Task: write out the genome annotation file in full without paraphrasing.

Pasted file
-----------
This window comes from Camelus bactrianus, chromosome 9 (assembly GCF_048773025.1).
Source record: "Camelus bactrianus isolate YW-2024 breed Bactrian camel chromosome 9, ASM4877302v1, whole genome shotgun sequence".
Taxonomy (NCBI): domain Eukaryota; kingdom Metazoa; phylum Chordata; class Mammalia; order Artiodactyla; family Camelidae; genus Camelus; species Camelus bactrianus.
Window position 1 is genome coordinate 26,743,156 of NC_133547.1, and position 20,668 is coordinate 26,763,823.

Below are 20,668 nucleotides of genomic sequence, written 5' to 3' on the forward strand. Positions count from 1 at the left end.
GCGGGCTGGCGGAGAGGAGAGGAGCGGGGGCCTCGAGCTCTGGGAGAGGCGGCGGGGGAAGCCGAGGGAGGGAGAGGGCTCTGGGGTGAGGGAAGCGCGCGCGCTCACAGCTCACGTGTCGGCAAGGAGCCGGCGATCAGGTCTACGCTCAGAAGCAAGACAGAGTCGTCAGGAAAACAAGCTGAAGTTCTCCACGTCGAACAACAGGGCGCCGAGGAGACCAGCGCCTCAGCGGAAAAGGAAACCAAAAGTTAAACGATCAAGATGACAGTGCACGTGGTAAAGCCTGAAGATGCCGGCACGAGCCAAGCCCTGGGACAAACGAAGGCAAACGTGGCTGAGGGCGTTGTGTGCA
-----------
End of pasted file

This window comes from Camelus bactrianus, chromosome 9 (assembly GCF_048773025.1).
Source record: "Camelus bactrianus isolate YW-2024 breed Bactrian camel chromosome 9, ASM4877302v1, whole genome shotgun sequence".
Taxonomy (NCBI): domain Eukaryota; kingdom Metazoa; phylum Chordata; class Mammalia; order Artiodactyla; family Camelidae; genus Camelus; species Camelus bactrianus.
Window position 1 is genome coordinate 26,743,156 of NC_133547.1, and position 20,668 is coordinate 26,763,823.

Below are 20,668 nucleotides of genomic sequence, written 5' to 3' on the forward strand. Positions count from 1 at the left end.
GCGGGCTGGCGGAGAGGAGAGGAGCGGGGGCCTCGAGCTCTGGGAGAGGCGGCGGGGGAAGCCGAGGGAGGGAGAGGGCTCTGGGGTGAGGGAAGCGCGCGCGCTCACAGCTCACGTGTCGGCAAGGAGCCGGCGATCAGGTCTACGCTCAGAAGCAAGACAGAGTCGTCAGGAAAACAAGCTGAAGTTCTCCACGTCGAACAACAGGGCGCCGAGGAGACCAGCGCCTCAGCGGAAAAGGAAACCAAAAGTTAAACGATCAAGATGACAGTGCACGTGGTAAAGCCTGAAGATGCCGGCACGAGCCAAGCCCTGGGACAAACGAAGGCAAACGTGGCTGAGGGCGTTGTGTGCA